July 23, 2021

Experiencing an autistic meltdown

By rosieweldon

Disclaimer: Please note that I am talking about my specific personal experience and every autistic person is different. I am explaining my experience to give a better general understanding of the process of a meltdown. Also note that any medication and/or methods used have been approved by my doctor. Do not use any medication without your doctor’s approval.

I wrote recently about the impacts of the heatwave on my resilience day to day, and that has certainly factored into the autistic meltdown I had Wednesday evening. Monday and Tuesday evening I was struggling with the affects of the heat on me from a sensory perspective and this made every thing else harder. So, going into Wednesday I was already struggling with the week and wanting the intense heat to stop.

Wednesdays have suddenly become an uncertain and chaotic day at work for me. Where I used to have a set routine and start time for a time-consuming task, it now takes place at some point between Wednesday afternoon and Thursday morning. This uncertainty has made it extremely difficult to plan for. Especially given that once the task starts it is intense and others depend on me to do it quickly.  

I got the email later Wednesday afternoon and started the mayhem few hours of getting it all done. I’m not a fan of spinning lots of important plates at once, and certainly not at a minute’s notice. I did get it all done and from my companies’ point of view everything was fine. But my mind was not fine. It was spinning a hundred miles an hour and couldn’t settle. It’s like my mind gets ‘itchy feet’ and can’t settle because it has run of adrenaline to get me through and then can’t calm. I needed to bring my mind down to a safe level. Leaving my mind at that frantic point means I’m out of control. And an out-of-control autistic mind is one step away from crashing into a meltdown.

‘Crashing’ into a meltdown is exactly how it feels. I can pinpoint the moment my mind broke. One thing too much and my mind has fallen over the edge and it is too late to stop it then.

I finished work and pretty much knew I was going to hit meltdown at some point. I was right there on the edge. I could barely hold back tears and my mind was struggling to find calm. Then a social situation that I didn’t understand happened and my mind crashed. It really is like someone walks into my mind and pushes it, I just watch as it falls and smashes to the floor. I feel it all just break and the distress and mental pain start.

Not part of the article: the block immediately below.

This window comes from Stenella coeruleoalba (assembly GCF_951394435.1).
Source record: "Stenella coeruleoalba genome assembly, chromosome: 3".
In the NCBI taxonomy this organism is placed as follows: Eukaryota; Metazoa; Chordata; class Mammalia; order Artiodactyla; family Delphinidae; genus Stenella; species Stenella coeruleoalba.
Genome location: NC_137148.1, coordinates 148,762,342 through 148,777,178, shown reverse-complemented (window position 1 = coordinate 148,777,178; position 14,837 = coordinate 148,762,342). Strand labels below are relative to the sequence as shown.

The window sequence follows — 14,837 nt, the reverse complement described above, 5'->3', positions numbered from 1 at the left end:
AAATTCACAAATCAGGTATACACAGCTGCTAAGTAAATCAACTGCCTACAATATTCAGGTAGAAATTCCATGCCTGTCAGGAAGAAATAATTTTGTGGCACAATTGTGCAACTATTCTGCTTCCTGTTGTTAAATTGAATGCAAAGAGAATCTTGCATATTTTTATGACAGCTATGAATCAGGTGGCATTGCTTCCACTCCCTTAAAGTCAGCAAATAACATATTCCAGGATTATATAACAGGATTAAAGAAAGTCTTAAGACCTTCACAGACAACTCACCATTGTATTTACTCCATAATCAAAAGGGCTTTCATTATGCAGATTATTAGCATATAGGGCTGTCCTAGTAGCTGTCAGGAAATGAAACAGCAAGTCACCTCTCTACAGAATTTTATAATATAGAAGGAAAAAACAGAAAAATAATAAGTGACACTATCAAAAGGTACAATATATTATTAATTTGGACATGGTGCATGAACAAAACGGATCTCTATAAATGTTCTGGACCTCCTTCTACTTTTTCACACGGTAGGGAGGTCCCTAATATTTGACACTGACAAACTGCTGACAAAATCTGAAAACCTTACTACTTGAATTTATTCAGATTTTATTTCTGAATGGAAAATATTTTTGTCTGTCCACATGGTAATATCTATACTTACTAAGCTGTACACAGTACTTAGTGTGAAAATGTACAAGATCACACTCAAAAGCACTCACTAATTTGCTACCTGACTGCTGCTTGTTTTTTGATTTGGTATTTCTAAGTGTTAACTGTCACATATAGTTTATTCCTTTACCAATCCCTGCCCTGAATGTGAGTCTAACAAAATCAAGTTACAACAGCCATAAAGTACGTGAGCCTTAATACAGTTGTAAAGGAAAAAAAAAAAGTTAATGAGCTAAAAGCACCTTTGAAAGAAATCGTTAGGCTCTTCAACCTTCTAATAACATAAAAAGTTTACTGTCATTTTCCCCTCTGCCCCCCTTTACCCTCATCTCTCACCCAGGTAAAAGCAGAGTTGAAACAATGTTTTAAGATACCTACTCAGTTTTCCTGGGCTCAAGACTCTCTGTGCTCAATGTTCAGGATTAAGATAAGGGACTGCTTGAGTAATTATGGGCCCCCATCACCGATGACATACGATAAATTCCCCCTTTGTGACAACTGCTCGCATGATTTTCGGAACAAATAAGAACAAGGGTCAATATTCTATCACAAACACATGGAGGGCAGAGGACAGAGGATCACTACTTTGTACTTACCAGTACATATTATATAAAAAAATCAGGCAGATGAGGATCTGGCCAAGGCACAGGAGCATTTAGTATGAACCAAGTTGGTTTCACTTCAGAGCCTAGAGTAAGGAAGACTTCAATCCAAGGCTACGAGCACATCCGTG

My first instinct is to escape. But that’s not always possible. So instead, I fought with everything I had to not visually show my meltdown, to not cry. I tried to push my mind to shutdown instead of meltdown, but I couldn’t. The psychological distress builds, and I know I can’t do anything but see it through.  

I went outside and sat on my own. My fingers traced the shapes on the table, getting more and more urgent and harder pressure as my mind craved some kind of release. As the meltdown built, I knew it was going to be a bad one. It’s like a ball of distress bouncing around my brain, getting more frantic and painful as it goes. I hate the feeling and long for it to stop. When I am like that, I get this overwhelming urge to feel pressure, often with the unexplainable urge to hit my head. It’s something I have only done a couple of times, but the urge is there. Perhaps a want to stop what’s in my mind from hurting me, I don’t know. I tend to put pressure on my own hands and try to drive away the feelings in my mind.

But it wasn’t calming my mind and even my partners presence wasn’t calming it. I cried on her and could just feel my mind breaking and breaking. The week had been too much, and I had put off meltdown too many times for it to calm so easily. I was going to break a lot more than I already had, I could feel it.

I have recently seen my GP about sleeping tablets to stop nighttime meltdowns. As I sat there and feared what was going to happen that evening and night, I made the decision to go to bed early and take a sleeping tablet. It was my first time taking it and I was terrified of what it would do. But more so, desperate for the distress to stop, before it got worse, and to get some sleep. I knew I needed to stop it before it escalated and was too late.

I got into bed and took the tablet. After taking it, I did let myself cry and feel the weight of it all. I think part of me felt safe enough to break and know it couldn’t really escalate because I had taken the tablet. I couldn’t bottle the whole meltdown, I needed to cry properly and feel some kind of release before sleeping.

Whether physically or psychologically the tablet did help calm me down and I did get some sleep. Without it I would have gone through a horrible emotional turmoil that night, got no sleep and been emotionally exhausted the next day. Instead, I woke up with a sleeping tablet ‘hangover’ of being groggy and ironically, very tired! But I had slept, and I had managed to avoid the worst part of the meltdown so I’m glad I took it.  

I am very self-aware of my own autistic mind; it’s why I write about my experiences. I want others to understand that it’s like a thing in the dark coming and taking our mind and not giving it back until it’s done its damage. I want people to understand we can fight it sometimes sure, but only for so long. If people really knew what it was like to feel an autistic meltdown, they would show so much more compassion than a lot of people do.

It is a horrible part of being autistic. I fear them. I hate them. But there is nothing I can do to stop them being a part of my life.

Please please have patience and compassion for autistic people in meltdown/after meltdown.

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